When my daughter was born, she slept behind a curtain in an alcove in my husband’s painting studio. We built my son, who was 10 then, a room of his own with a sliding door. My husband and I sleep in a fold-down bed in a tiny space that doubles as my office; when the bed is down, I can’t reach my desk.
After my son went off to college, my daughter moved into his room. I continued to long for a place of my own where I could get away from everyone and think my own thoughts. I told my family that when my daughter moved out, that room would become mine: I dibbed it.
We let her keep it while she was in college, and after college she lived at home off and on for a while. But a few months ago, she found an apartment with a friend and took her stuff with her.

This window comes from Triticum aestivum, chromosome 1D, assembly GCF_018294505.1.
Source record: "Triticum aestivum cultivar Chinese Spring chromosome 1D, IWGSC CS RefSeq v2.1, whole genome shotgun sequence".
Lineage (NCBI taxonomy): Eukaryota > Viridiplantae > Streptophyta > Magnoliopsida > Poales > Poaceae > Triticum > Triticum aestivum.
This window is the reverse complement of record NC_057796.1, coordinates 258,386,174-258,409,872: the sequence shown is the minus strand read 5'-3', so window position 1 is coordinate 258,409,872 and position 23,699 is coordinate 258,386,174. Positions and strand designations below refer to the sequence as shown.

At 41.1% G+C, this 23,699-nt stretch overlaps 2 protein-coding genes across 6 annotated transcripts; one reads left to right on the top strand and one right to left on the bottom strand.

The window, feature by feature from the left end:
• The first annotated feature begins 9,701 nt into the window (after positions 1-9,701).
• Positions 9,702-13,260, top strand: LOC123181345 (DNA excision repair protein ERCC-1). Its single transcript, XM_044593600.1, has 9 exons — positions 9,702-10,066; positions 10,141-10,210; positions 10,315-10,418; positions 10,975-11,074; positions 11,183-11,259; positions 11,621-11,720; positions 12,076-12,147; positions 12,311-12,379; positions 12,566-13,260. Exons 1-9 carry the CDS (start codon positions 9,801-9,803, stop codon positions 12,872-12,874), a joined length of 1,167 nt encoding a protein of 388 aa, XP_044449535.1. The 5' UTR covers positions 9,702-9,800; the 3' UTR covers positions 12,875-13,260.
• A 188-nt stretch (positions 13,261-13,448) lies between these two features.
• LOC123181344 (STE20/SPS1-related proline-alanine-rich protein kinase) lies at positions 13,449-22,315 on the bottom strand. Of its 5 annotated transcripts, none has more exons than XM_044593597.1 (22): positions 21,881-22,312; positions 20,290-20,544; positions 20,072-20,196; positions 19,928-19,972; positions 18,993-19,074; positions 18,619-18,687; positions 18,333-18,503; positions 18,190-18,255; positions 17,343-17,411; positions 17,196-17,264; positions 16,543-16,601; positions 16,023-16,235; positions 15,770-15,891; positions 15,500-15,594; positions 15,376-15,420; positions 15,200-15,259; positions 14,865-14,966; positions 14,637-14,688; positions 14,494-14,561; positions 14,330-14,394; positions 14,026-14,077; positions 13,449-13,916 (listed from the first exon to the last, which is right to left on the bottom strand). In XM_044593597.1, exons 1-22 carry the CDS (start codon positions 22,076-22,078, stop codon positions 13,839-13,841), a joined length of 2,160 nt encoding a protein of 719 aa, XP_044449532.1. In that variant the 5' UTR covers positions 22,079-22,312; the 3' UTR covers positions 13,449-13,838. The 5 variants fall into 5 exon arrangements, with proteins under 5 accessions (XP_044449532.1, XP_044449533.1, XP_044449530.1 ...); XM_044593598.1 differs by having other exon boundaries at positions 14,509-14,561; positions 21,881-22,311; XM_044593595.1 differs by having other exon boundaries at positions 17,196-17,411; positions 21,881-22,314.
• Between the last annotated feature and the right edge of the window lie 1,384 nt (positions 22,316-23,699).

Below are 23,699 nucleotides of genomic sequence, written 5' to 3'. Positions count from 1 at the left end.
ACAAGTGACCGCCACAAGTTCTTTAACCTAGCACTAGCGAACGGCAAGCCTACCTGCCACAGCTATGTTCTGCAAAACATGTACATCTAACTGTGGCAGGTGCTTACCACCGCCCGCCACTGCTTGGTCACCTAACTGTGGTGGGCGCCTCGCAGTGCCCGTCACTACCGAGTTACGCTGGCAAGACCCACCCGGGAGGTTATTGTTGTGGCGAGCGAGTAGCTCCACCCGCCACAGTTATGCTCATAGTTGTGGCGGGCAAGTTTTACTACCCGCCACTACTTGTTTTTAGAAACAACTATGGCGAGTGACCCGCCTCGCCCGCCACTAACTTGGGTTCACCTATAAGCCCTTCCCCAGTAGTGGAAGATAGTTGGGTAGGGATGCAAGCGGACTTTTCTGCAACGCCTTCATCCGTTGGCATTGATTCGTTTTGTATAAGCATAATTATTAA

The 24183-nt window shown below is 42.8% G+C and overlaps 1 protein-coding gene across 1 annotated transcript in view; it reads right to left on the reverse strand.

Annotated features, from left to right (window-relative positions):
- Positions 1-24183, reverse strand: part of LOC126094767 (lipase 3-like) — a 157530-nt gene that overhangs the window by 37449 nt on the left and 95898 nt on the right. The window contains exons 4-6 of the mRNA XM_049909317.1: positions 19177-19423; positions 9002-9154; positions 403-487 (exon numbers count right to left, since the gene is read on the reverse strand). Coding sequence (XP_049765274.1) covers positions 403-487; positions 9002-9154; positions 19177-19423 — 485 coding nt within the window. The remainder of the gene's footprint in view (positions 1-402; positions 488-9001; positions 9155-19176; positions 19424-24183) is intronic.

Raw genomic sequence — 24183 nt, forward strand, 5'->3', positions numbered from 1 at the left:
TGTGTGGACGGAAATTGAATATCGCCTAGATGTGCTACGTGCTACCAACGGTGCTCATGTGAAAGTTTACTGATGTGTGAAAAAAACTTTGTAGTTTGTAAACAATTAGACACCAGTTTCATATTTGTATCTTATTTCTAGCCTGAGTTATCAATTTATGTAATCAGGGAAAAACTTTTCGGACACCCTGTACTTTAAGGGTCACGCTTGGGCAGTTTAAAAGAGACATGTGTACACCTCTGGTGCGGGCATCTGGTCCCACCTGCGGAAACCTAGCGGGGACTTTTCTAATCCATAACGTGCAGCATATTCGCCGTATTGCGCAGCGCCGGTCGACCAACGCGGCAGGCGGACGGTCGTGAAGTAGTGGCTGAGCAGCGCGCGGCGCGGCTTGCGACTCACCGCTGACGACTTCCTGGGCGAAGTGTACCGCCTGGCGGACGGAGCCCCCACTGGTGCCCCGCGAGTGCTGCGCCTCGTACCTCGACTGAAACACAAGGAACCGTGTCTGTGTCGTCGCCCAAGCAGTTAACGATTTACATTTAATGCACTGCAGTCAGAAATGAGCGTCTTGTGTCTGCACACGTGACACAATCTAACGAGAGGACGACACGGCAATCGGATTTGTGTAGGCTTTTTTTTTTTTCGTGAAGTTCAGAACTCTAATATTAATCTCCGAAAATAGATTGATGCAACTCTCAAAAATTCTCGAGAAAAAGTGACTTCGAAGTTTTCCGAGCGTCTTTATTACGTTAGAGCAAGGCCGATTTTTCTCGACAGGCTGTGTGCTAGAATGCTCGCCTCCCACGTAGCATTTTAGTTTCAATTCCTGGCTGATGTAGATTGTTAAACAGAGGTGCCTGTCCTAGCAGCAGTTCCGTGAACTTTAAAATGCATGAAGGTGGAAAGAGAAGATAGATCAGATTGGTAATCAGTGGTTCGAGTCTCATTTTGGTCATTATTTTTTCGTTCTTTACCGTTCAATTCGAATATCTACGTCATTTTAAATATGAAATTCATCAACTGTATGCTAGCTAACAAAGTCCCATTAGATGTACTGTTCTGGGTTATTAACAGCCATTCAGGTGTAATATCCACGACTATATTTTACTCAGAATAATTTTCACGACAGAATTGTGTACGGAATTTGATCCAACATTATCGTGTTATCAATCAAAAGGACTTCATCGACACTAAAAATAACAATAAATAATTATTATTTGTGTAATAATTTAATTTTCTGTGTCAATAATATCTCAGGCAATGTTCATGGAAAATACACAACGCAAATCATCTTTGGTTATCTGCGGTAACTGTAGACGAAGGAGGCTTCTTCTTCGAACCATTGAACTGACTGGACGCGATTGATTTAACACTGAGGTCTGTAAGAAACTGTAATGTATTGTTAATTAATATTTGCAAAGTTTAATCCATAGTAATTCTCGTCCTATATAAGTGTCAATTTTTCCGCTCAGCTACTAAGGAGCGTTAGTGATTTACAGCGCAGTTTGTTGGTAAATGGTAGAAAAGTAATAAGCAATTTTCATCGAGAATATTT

I had big dreams for my new room. I would finish the novel I began before my kids were born. I would move my books in and turn it into a personal reading library. I would use it as a yoga studio. I would set up my sewing machine. In the end, I’ve left it empty, though I sit in it for a few minutes every day. All their things may be gone, but my children continue to inhabit the space. The ghosts of their pasts linger. That room changed my kids. They entered it as children, and when they left they were adults. This is where they led their secret adolescent lives, learned to get away from my husband and me, did things they wanted to keep from us, found their freedom and their true selves. Now that my children have grown and gone and I finally have time and space to think my own thoughts, I find that I think mostly of them and the curious alchemy that took place in that room.